Affordable warmth, clean growth - Action Plan for a comprehensive Buildings Energy Infrastructure Programme
This report by Frontier Economics commissioned by the Energy Efficiency Infrastructure Group (EEIG), sets out an Action Plan for a Buildings Energy Infrastructure Programme to improve the energy performance of the UK building stock, with a specific focus on housing. The aim of this report is to assist national and local policymakers in taking forward a coordinated, long term strategy for energy efficiency and low carbon heat in buildings which drives productivity and clean growth, improves energy security, increases the likelihood of meeting carbon budgets cost-effectively, and most importantly, provides quality, sustainable buildings that are cheaper to run.
To succeed, the Buildings Energy Infrastructure Programme needs to be guided by a trio of ambitious and achievable targets:
- From 2020: all new homes will be built to the Zero Carbon Homes standard – to prevent homeowners and tenants being locked into unnecessarily high energy costs over the lifetime of the buildings.
- By 2030: all the homes of low income households and all homes in the rented sector will be retrofitted to an Energy Performance Certificate (EPC) rating of C (on a scale from A to G) – making an important contribution to reducing fuel poverty.
- By 2035: all other homes will achieve a C rating – maximising the economic and social benefits of meeting binding climate change targets in the most cost-effective way.
The Programme would include the following key elements:
Public investment for low income households and households in the socially rented sector:
- fully subsidised retrofits for bringing the homes of low income owner occupiers up to an energy performance rating of C;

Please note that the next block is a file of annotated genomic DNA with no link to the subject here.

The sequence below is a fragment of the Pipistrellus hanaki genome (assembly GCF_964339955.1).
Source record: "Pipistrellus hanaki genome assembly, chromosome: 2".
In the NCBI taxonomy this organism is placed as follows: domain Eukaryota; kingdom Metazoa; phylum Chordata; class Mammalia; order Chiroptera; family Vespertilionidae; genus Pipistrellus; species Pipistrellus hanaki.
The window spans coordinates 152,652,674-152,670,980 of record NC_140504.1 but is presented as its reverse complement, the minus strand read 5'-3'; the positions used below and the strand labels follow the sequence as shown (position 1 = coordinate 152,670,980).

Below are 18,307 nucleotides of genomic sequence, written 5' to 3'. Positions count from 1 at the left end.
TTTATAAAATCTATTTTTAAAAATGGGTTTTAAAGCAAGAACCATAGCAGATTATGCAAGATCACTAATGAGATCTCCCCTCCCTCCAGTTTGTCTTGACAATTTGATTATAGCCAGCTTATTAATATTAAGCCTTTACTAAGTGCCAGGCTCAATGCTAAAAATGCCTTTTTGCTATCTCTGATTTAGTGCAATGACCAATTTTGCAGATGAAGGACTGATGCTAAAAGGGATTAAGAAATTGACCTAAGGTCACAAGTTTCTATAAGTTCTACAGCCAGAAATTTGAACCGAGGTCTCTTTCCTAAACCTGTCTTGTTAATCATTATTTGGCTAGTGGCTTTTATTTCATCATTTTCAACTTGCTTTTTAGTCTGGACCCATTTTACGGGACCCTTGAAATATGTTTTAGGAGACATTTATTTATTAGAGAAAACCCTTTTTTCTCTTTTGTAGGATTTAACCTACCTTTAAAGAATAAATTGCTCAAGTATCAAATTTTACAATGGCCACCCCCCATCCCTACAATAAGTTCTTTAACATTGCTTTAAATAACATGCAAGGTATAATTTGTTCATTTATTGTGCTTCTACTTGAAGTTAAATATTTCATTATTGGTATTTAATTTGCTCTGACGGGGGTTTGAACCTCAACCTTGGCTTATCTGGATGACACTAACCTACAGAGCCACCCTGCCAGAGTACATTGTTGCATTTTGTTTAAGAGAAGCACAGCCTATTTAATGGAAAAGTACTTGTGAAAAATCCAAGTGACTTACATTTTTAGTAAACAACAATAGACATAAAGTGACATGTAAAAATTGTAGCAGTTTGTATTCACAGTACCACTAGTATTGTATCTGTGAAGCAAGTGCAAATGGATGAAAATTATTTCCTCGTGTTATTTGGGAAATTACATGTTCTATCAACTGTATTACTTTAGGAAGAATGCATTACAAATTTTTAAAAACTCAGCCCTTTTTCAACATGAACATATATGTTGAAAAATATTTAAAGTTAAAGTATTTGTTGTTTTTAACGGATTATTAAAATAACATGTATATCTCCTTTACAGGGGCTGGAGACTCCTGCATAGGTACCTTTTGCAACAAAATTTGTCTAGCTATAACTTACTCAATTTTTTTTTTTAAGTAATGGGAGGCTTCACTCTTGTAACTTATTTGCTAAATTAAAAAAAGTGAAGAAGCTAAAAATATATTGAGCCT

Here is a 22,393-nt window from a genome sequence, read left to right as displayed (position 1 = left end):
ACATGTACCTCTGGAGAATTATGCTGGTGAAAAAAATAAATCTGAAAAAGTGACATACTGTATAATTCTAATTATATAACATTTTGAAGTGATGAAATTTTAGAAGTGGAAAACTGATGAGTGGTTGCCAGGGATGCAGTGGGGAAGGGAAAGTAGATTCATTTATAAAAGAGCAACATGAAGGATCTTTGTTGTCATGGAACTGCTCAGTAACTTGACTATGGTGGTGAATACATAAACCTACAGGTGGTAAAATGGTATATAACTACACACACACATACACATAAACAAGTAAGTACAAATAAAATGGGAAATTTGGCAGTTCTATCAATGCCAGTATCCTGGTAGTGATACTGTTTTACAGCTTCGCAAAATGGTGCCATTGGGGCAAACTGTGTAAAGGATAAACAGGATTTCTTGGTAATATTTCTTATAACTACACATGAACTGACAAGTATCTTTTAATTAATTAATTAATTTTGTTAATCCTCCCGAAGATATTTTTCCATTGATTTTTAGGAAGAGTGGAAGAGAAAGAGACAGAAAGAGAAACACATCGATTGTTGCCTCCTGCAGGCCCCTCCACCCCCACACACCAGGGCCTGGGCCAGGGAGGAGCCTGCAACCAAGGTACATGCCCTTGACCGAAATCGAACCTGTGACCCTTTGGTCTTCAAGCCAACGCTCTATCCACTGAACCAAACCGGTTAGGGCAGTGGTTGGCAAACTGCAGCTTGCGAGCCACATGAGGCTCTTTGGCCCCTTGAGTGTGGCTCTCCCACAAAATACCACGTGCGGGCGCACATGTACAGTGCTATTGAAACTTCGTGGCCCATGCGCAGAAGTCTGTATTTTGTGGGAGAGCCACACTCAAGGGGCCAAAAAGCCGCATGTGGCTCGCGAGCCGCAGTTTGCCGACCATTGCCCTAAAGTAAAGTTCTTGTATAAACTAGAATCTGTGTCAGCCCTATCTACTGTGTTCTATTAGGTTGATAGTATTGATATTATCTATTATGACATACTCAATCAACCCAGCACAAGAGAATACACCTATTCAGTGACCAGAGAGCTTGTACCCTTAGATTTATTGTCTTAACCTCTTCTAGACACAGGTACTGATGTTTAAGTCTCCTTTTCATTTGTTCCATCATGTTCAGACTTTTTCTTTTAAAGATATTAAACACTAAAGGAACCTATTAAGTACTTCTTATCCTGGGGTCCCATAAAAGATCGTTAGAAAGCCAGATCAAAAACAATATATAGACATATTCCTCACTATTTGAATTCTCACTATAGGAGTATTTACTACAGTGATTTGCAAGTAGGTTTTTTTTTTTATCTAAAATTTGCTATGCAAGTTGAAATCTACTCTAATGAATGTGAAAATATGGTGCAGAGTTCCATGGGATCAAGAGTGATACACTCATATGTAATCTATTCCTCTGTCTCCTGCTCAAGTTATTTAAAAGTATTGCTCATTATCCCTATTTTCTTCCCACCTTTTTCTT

- 50% capital subsidy for council housing and housing association homes to upgrade properties to a C rating; and
- 33% capital subsidy for achieving a C rating for private landlords’ properties that are let to low income tenants.
Measures aimed at driving investment and providing support for ‘able to pay’ households to 2035:
- a revenue neutral adjustment to the Stamp Duty regime, which rewards a higher energy performance through a lower charge compared with a home with lower energy performance;
- a demonstration of subsidised loan interest rates, partial upfront grants and income tax relief for home owners seeking to retrofit to a C rating; and
- a reintroduction of the Landlords Energy Saving Allowance for energy upgrades of properties.
A stable regulatory environment for encouraging investment in all homes to 2035:
- a tightening of the minimum energy performance standard in the private rented sector from EPC E to EPC D from 2025; and
- the introduction of a minimum energy performance standard of E from 2025 applying to owner occupied homes, at point of sale or major renovation.
An institutional framework to ensure delivery, including a dedicated and independent Buildings Energy Infrastructure Agency or Unit to be established within a suitable existing body.
For further information please visit the link below to download the full report.